Novelist Amin Malouf was born in Lebanon, and now lives in Paris. He’s a Melchite Christian. As he points out at the beginning of In the Name of Identity, those few markers only begin to spell out his complex of allegiances and loyalties.

Malouf is not claiming to be unique. On the contrary: One of the themes of his book is that many have a similarly complex heritage and identity, and we fail to see this only because we are still locked into a simplistic “tribal” version of identity. We still talk about what “the Serbs” or “the English” or “the Jews” have done or do. For all our globalization, a suspicious little savage lurks within. Modernity doesn’t dissolve these identities because it has emerged as the “Other” to many outside the West.

Caricature in talk is innocuous, but Malouf thinks that tribal notions of identity lurk behind much of the violence of our age. There’s a butcher in all of us, but normal people act as butchers because they have divvied up the world into us’s and thems. 

Malouf’s solution is to exhort individuals and nations to embrace their multiple identities. We’re all mongrels, and we need to shed our tribal instincts. He thinks that detaching religion from identity is also crucial to curbing violence. He’s not anti-religious, but he argues that when it becomes a badge of identity religion easily becomes an excuse for attacking the unfamiliar. To heal estrangement from one another and from the modern age, he proposes replacing religious identifications with a dual allegiance to one’s heritage and to the age in which we live.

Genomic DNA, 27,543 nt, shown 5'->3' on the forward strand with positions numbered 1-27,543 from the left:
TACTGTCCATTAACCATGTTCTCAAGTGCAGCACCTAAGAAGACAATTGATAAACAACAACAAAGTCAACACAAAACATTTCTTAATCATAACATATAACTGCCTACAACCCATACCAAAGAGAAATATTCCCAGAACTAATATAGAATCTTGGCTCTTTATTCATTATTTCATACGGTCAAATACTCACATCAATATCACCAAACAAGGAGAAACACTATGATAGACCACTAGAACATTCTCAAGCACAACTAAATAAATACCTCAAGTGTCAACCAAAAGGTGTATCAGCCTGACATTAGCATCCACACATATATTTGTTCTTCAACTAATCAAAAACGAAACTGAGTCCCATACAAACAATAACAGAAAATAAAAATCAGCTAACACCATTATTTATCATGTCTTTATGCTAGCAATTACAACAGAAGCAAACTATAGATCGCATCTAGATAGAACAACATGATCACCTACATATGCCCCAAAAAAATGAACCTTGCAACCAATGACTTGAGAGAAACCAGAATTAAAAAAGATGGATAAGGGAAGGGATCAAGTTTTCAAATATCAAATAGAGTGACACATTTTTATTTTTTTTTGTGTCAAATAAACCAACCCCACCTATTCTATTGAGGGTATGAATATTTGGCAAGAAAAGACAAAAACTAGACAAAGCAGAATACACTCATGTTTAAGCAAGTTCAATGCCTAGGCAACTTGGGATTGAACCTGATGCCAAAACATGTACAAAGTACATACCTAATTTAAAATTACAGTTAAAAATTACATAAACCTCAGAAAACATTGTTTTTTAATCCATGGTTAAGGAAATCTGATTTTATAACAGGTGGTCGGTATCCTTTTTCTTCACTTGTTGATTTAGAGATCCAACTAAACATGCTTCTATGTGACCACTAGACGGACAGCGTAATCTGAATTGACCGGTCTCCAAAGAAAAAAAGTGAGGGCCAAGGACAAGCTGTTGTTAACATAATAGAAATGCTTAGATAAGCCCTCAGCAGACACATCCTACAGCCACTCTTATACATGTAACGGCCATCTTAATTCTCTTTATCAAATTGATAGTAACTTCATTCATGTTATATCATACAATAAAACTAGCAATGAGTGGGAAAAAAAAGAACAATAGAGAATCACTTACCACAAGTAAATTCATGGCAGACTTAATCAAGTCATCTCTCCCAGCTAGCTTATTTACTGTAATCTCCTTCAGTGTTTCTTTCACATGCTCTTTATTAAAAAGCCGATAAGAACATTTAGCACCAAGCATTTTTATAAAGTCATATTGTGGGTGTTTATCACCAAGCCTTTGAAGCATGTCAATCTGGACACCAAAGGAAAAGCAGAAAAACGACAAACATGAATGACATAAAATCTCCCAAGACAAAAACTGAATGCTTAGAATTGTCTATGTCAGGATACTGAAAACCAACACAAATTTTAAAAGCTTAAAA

Malouf’s recognition of the dual movements of tribalism and globalization seems right, but it’s not clear to me how his proposal is anything more than an exhortation to make sure that liberal order is more liberal. But the crisis he’s describing is precisely a crisis of liberal order, so more of the same doesn’t seem like a very potent solution.

Articles by Peter J. Leithart

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